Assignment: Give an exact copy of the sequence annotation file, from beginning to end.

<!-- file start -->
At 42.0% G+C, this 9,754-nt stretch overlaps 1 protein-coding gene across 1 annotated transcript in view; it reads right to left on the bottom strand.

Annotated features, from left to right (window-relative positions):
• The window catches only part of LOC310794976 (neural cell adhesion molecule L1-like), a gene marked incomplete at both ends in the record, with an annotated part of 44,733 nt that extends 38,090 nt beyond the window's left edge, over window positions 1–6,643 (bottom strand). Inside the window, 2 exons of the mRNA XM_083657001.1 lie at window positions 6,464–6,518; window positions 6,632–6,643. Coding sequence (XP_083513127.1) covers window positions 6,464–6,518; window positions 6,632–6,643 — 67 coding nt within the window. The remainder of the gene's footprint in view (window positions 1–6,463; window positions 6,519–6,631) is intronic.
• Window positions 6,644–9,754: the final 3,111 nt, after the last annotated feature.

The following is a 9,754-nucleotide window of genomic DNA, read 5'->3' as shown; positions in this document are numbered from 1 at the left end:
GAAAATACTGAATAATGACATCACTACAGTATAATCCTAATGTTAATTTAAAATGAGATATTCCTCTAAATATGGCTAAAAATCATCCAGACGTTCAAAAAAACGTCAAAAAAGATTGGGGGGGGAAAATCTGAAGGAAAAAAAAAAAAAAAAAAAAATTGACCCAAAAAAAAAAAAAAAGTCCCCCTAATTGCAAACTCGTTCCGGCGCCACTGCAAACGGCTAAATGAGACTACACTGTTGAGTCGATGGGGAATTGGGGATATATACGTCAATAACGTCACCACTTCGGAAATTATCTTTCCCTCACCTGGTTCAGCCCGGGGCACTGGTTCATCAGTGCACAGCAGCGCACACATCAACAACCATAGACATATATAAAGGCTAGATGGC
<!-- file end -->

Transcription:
At 42.0% G+C, this 9,754-nt stretch overlaps 1 protein-coding gene across 1 annotated transcript in view; it reads right to left on the bottom strand.

Annotated features, from left to right (window-relative positions):
• The window catches only part of LOC310794976 (neural cell adhesion molecule L1-like), a gene marked incomplete at both ends in the record, with an annotated part of 44,733 nt that extends 38,090 nt beyond the window's left edge, over window positions 1–6,643 (bottom strand). Inside the window, 2 exons of the mRNA XM_083657001.1 lie at window positions 6,464–6,518; window positions 6,632–6,643. Coding sequence (XP_083513127.1) covers window positions 6,464–6,518; window positions 6,632–6,643 — 67 coding nt within the window. The remainder of the gene's footprint in view (window positions 1–6,463; window positions 6,519–6,631) is intronic.
• Window positions 6,644–9,754: the final 3,111 nt, after the last annotated feature.

The following is a 9,754-nucleotide window of genomic DNA, read 5'->3' as shown; positions in this document are numbered from 1 at the left end:
GAAAATACTGAATAATGACATCACTACAGTATAATCCTAATGTTAATTTAAAATGAGATATTCCTCTAAATATGGCTAAAAATCATCCAGACGTTCAAAAAAACGTCAAAAAAGATTGGGGGGGGAAAATCTGAAGGAAAAAAAAAAAAAAAAAAAAATTGACCCAAAAAAAAAAAAAAAGTCCCCCTAATTGCAAACTCGTTCCGGCGCCACTGCAAACGGCTAAATGAGACTACACTGTTGAGTCGATGGGGAATTGGGGATATATACGTCAATAACGTCACCACTTCGGAAATTATCTTTCCCTCACCTGGTTCAGCCCGGGGCACTGGTTCATCAGTGCACAGCAGCGCACACATCAACAACCATAGACATATATAAAGGCTAGATGGC